Two Tongan academics at the Australian National University (ANU) say panic and a lack of clear information are hampering search and rescue efforts in the wake of the eruption of the Hunga-Tonga-Hunga-Ha’apai volcano.
Researcher Dr Gemma Malungahu (pictured, main) and PhD scholar Amelia Faotusia (pictured, below), both from the ANU Department of Pacific Affairs, are deeply concerned about family and friends as aid from Australia and other nations begins to arrive.
They say Tongans are also concerned about the risk of aid deliveries spreading COVID-19 to the island which is free of the virus.
The volcano eruption could be seen from numerous satellites and also triggered a tsunami on the shores of Tonga and cut off phone and internet lines for the entire island.
Dr Malungahu said there has been panic in and around the capital, Nuku’alofa, and no clear information on the extent of the damage across the rest of the country.
“It is evident that our most vulnerable will be in need of urgent assistance such as our children, pregnant women, elderly and people with disability,” Dr Malungahu said.
“The only communication lines open are those from the High Commission in Australia and New Zealand, but there has been no communication made with family and friends.
“There needs to be clearer communication lines opened so we can know the extent of the disaster on the land and its people.”
Ms Faotusia described the situation in her home country as “sad and very difficult”.
“The eruption has also left a thick layer of ash over the land which has potentially contaminated drinking water and I understand that donors and development partners, including Australia and New Zealand, are working to provide urgent humanitarian assistance,” she said.
“Tonga is incredibly vulnerable to a whole host of development and environmental challenges, including climate change, but I think for many locals, it would be their first experience of a natural disaster of this nature and scale.
“However, as with many Tongans I know, I believe our people are resilient and, as with other natural disasters that have befallen our land, will recover and rise from the ashes.”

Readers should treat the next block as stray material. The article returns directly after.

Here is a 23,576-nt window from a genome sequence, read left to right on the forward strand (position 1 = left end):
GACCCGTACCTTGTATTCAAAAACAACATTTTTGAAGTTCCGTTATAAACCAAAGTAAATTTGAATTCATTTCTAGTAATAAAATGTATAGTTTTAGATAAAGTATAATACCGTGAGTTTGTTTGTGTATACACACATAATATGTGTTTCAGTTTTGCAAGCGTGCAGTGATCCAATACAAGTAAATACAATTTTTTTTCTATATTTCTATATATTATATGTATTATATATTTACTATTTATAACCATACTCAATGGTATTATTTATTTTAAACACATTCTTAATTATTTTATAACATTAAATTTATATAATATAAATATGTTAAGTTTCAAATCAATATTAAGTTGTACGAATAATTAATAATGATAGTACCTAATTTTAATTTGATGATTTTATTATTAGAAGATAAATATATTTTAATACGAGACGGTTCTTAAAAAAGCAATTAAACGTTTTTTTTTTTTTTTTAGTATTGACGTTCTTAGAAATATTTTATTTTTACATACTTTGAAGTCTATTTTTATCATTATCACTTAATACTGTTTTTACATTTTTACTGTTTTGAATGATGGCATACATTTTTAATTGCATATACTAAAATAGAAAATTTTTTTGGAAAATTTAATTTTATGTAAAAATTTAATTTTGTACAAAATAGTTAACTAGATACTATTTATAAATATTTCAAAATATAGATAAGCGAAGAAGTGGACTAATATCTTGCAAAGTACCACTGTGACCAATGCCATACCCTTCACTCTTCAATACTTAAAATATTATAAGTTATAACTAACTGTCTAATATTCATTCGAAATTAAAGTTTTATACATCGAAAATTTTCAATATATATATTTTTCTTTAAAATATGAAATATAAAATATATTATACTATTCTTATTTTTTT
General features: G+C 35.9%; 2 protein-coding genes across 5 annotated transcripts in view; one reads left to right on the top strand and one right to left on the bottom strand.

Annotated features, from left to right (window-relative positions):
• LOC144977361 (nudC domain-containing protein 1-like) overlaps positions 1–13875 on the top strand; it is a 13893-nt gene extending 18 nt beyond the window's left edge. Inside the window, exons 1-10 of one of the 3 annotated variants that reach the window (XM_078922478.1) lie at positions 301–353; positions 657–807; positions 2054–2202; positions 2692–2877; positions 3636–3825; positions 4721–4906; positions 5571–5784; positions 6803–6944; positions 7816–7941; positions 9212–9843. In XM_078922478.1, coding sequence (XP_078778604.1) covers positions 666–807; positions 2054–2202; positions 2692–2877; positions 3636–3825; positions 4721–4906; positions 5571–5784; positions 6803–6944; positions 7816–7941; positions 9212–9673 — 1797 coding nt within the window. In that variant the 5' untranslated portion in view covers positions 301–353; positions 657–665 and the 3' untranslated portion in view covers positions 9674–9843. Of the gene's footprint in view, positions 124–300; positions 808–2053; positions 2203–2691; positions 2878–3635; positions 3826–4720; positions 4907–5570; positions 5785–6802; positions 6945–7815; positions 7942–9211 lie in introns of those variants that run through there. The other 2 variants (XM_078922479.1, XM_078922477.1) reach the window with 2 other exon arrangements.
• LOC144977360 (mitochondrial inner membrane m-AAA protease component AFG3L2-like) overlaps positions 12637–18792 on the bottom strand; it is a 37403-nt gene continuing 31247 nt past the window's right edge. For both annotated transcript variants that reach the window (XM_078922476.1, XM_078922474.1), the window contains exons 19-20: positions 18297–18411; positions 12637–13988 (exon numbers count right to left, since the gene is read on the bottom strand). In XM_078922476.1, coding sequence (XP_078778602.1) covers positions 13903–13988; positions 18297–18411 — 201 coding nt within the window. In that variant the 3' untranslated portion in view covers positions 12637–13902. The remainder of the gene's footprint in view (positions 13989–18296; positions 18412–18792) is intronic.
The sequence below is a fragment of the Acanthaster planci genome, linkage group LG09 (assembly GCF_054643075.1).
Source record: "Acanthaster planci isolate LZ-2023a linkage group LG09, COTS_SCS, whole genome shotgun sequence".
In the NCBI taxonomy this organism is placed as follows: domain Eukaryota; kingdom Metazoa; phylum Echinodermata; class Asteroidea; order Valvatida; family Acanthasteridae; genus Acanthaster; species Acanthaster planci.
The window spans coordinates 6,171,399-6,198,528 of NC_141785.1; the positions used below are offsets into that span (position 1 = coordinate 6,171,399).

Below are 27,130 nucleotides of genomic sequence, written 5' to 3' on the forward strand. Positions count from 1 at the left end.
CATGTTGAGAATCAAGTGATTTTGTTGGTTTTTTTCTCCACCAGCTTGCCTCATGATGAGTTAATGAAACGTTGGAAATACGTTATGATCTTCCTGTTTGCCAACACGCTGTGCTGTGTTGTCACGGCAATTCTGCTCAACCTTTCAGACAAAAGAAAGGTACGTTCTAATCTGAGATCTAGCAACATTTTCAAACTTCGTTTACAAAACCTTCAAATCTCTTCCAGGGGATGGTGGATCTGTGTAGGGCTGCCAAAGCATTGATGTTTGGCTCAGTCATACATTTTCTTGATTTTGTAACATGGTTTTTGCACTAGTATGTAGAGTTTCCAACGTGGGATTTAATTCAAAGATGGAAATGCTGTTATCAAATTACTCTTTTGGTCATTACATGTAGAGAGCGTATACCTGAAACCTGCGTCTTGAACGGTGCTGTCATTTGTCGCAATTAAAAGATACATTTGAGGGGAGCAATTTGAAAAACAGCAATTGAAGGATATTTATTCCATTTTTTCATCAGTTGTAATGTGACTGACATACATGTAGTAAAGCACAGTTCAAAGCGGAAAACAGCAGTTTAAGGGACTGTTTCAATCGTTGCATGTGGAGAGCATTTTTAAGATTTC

Dr Amanda Watson, also from the ANU Department of Pacific Affairs, has been researching the installation of an undersea internet cable that services all Pacific island nations, and said international communication was severely hampered by damage to the one undersea cable, which could take more than a week to restore.
“This massive volcanic eruption has highlighted the importance of telecommunications and internet access in and with Pacific island nations,” Dr Watson said.
“Perhaps this may provide the impetus for Australia, New Zealand and other key aid donors to work together to develop a comprehensive plan for ensuring that each island nation has effective communications systems and backups.
“Like some other Pacific Island countries such as Vanuatu and Niue, Tonga has only one undersea internet cable. It would be ideal if each country could have more than one cable, in order to provide for some redundancy in the event that one cable is damaged.”
Dr Malungahu said time will tell how Tonga recovers from this disaster, with the majority of its population of Christian faith.
“There have been prayer requests made for the country and its people. Live radio stations such as the Pasifika radio and TV have provided a platform for Tongan people in the diaspora, particularly in Australia and New Zealand, a space for people to share their concerns as well as encourage others who have had no contact from their loved ones in Tonga.
“We pray for all of Tonga during this difficult time,” she said.